And the need to hone an article before publication has stayed with me. It was with no little relief that I long ago got off the ‘ten pairs of speakers by Thursday’ reviewing production line, realising that to do a product justice it was necessary to spend time with it, live with it as a consumer would, get an angle on it, think it through, and form an opinion.
Only then will I start committing words to screen. When it’s done I save it, go back the next morning (or at least after a cup of tea), re-read the piece, look at ways it can be improved, tune it a bit – and then finally hit the ‘send’ button.
After all – and I think this logic makes sense – if a team of designers has spent the past year developing, engineering and fine-tuning a product, surely it deserves more than a day (if they’re lucky) of attention, and a careful consideration of what’s written about it (good or bad), before an opinion is delivered, ripped off and repeated all over the Internet, to the point that it becomes set in stone.
I really love the stuff I write about – yes, after all these years – and when I am really enjoying something I’ll do everything I can to try to share that enthusiasm with anyone happening to stumble across this site, or any of my printed work. If that takes three or four rewrites before the copy hits the screen, then so be it.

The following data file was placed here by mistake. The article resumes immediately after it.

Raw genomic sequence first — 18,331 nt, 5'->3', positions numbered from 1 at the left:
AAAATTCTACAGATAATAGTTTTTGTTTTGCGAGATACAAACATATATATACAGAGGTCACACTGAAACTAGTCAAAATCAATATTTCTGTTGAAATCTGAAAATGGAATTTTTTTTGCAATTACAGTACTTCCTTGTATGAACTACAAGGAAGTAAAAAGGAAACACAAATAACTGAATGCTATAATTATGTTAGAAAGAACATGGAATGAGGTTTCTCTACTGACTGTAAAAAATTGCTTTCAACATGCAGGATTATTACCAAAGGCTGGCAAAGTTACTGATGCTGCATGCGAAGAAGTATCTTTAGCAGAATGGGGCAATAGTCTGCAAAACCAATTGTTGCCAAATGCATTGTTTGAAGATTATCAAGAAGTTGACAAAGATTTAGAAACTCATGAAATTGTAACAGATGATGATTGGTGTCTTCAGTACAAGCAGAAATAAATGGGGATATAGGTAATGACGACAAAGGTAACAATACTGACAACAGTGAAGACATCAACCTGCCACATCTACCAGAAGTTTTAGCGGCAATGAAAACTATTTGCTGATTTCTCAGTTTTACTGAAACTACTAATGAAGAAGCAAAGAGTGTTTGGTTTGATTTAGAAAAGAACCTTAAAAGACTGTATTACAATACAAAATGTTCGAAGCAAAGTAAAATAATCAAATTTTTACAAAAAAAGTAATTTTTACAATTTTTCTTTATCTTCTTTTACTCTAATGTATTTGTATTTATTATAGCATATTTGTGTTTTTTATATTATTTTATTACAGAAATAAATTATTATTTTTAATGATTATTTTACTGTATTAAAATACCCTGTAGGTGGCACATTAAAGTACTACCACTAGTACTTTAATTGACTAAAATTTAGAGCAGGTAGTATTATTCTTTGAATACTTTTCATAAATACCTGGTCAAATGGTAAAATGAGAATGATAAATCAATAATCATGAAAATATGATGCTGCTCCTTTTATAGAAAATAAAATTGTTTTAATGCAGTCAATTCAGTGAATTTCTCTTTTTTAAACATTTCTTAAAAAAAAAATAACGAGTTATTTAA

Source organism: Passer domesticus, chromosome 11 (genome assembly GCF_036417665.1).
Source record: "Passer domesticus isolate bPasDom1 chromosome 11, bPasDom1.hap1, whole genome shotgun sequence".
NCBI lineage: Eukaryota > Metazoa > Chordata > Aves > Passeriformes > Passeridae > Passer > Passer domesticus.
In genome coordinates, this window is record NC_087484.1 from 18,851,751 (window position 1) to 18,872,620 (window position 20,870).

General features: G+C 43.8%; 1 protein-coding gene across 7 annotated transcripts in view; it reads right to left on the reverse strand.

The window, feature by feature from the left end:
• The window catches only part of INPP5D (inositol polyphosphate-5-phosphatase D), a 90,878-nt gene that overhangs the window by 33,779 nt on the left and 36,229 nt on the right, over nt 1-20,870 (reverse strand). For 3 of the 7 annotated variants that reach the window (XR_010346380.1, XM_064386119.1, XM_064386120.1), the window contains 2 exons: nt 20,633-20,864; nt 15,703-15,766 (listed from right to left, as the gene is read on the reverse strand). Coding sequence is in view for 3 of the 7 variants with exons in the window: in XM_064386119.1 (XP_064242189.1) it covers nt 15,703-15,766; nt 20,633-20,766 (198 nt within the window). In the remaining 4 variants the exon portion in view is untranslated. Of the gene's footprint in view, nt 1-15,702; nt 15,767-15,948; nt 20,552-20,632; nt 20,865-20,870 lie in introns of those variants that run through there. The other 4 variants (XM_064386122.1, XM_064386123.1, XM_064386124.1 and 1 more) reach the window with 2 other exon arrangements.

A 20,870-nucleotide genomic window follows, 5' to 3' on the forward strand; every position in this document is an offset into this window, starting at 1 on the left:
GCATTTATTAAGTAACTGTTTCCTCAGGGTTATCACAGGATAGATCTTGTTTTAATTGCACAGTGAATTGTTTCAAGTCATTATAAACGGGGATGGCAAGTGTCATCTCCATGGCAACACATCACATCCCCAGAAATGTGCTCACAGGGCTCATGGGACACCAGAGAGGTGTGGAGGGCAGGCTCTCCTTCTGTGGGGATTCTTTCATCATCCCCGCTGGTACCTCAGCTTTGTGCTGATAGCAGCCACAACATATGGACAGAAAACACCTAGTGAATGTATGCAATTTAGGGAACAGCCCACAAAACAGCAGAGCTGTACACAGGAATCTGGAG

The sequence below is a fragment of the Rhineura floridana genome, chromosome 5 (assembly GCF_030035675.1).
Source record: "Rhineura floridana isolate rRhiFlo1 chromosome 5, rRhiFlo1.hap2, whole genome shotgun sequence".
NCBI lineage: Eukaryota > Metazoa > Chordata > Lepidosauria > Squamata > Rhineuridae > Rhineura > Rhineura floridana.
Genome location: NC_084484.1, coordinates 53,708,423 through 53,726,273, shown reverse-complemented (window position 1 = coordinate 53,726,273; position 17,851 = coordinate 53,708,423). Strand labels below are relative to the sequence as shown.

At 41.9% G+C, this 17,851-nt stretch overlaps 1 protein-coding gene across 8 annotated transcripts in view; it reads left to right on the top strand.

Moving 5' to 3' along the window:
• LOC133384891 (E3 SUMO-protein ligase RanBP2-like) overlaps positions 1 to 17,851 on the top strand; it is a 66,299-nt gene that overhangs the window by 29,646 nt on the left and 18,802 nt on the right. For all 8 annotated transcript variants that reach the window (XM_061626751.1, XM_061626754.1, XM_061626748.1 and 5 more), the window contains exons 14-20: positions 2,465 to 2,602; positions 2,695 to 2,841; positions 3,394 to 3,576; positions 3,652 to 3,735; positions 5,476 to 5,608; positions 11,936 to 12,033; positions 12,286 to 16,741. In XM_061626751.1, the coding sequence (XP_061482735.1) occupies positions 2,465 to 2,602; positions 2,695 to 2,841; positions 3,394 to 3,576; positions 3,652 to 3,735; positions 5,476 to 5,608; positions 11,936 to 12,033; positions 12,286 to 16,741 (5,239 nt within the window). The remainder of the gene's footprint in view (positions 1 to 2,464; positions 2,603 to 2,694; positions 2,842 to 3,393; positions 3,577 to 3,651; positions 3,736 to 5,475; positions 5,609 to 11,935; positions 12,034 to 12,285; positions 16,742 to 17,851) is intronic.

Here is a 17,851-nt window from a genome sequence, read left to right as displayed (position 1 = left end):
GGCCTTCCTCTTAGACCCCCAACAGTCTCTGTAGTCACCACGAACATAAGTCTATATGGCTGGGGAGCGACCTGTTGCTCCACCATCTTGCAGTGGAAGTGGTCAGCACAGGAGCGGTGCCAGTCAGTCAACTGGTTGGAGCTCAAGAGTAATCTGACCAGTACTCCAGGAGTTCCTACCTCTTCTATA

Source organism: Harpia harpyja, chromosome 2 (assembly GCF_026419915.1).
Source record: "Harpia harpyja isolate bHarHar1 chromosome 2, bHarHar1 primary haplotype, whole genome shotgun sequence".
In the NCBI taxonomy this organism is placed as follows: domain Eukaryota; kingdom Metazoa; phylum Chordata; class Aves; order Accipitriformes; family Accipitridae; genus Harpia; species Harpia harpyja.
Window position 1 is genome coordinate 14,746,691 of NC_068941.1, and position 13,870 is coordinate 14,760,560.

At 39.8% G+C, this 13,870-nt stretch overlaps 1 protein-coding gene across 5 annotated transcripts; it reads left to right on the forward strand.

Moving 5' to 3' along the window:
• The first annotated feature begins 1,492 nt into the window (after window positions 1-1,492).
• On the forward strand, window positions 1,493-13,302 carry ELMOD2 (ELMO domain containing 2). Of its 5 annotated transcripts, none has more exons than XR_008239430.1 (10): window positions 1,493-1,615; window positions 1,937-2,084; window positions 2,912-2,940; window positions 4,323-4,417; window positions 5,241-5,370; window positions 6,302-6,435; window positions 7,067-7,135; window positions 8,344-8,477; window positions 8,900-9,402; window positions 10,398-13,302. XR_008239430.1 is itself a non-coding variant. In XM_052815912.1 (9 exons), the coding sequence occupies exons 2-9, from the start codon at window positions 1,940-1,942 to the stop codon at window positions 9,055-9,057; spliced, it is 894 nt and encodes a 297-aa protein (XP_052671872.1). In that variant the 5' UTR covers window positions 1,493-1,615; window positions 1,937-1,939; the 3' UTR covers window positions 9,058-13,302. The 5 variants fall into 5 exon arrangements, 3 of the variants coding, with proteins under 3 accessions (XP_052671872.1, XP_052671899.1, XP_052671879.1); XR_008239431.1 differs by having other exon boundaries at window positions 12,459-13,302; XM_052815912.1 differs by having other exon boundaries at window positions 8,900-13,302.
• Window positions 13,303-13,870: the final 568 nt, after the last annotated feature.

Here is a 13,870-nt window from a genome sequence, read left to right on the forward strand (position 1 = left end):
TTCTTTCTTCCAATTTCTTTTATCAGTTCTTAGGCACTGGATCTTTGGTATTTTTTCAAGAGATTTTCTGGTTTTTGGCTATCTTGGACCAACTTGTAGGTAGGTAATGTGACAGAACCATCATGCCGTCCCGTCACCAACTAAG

Yes, perhaps I am succumbing to early-onset curmudgeonliness, but it seems to me the same kind of thinking that has all but snuffed out the idea of enjoying a well-constructed album in favour of just buying a few tracks – thanks, iTunes, for turning everything into ‘songs’ – is in danger of eventually turning all writing into no more than McNugget-like ‘listicles’.
Why? Could it really be that in this busy world no one has any time to read more than a couple of hundred words? I doubt it: after all, what happened to all that extra leisure-time technology was supposed to give us?
Perhaps – although I really hope this isn’t so – it’s just symptomatic of a general decline in interest in reading and the language.
Or as a subhead on the Daily Telegraph website on Wednesday put it, ‘GCSE results show the number of test papers marked a C has increased this summer but English graded dropped sharply.’
That, I think, is where I came in…